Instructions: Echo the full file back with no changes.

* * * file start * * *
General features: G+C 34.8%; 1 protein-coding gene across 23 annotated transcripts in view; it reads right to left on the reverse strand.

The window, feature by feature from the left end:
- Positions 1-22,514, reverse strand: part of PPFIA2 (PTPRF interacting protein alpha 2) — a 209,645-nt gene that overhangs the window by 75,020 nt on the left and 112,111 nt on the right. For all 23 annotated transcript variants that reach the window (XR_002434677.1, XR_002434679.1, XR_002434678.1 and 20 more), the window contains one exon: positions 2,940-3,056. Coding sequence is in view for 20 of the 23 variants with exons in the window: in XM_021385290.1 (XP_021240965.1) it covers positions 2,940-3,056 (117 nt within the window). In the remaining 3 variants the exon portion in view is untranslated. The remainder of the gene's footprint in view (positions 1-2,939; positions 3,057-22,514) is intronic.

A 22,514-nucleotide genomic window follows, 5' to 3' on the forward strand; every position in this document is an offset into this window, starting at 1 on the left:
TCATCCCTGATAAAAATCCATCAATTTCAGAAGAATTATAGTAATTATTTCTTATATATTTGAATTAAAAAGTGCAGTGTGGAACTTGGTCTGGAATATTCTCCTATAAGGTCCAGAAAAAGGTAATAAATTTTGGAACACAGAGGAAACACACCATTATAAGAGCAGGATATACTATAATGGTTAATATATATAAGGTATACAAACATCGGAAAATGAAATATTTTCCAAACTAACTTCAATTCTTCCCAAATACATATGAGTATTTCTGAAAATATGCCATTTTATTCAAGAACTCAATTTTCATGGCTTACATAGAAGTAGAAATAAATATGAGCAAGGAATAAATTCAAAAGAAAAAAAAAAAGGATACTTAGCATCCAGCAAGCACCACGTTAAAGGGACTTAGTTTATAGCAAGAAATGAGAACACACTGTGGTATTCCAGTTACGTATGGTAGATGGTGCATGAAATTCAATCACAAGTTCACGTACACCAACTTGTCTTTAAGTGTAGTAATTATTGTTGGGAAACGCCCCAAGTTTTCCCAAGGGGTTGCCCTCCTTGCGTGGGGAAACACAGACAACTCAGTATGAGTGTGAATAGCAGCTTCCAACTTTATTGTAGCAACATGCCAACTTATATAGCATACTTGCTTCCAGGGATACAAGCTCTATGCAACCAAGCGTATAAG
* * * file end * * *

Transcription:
General features: G+C 34.8%; 1 protein-coding gene across 23 annotated transcripts in view; it reads right to left on the reverse strand.

The window, feature by feature from the left end:
- Positions 1-22,514, reverse strand: part of PPFIA2 (PTPRF interacting protein alpha 2) — a 209,645-nt gene that overhangs the window by 75,020 nt on the left and 112,111 nt on the right. For all 23 annotated transcript variants that reach the window (XR_002434677.1, XR_002434679.1, XR_002434678.1 and 20 more), the window contains one exon: positions 2,940-3,056. Coding sequence is in view for 20 of the 23 variants with exons in the window: in XM_021385290.1 (XP_021240965.1) it covers positions 2,940-3,056 (117 nt within the window). In the remaining 3 variants the exon portion in view is untranslated. The remainder of the gene's footprint in view (positions 1-2,939; positions 3,057-22,514) is intronic.

A 22,514-nucleotide genomic window follows, 5' to 3' on the forward strand; every position in this document is an offset into this window, starting at 1 on the left:
TCATCCCTGATAAAAATCCATCAATTTCAGAAGAATTATAGTAATTATTTCTTATATATTTGAATTAAAAAGTGCAGTGTGGAACTTGGTCTGGAATATTCTCCTATAAGGTCCAGAAAAAGGTAATAAATTTTGGAACACAGAGGAAACACACCATTATAAGAGCAGGATATACTATAATGGTTAATATATATAAGGTATACAAACATCGGAAAATGAAATATTTTCCAAACTAACTTCAATTCTTCCCAAATACATATGAGTATTTCTGAAAATATGCCATTTTATTCAAGAACTCAATTTTCATGGCTTACATAGAAGTAGAAATAAATATGAGCAAGGAATAAATTCAAAAGAAAAAAAAAAAGGATACTTAGCATCCAGCAAGCACCACGTTAAAGGGACTTAGTTTATAGCAAGAAATGAGAACACACTGTGGTATTCCAGTTACGTATGGTAGATGGTGCATGAAATTCAATCACAAGTTCACGTACACCAACTTGTCTTTAAGTGTAGTAATTATTGTTGGGAAACGCCCCAAGTTTTCCCAAGGGGTTGCCCTCCTTGCGTGGGGAAACACAGACAACTCAGTATGAGTGTGAATAGCAGCTTCCAACTTTATTGTAGCAACATGCCAACTTATATAGCATACTTGCTTCCAGGGATACAAGCTCTATGCAACCAAGCGTATAAG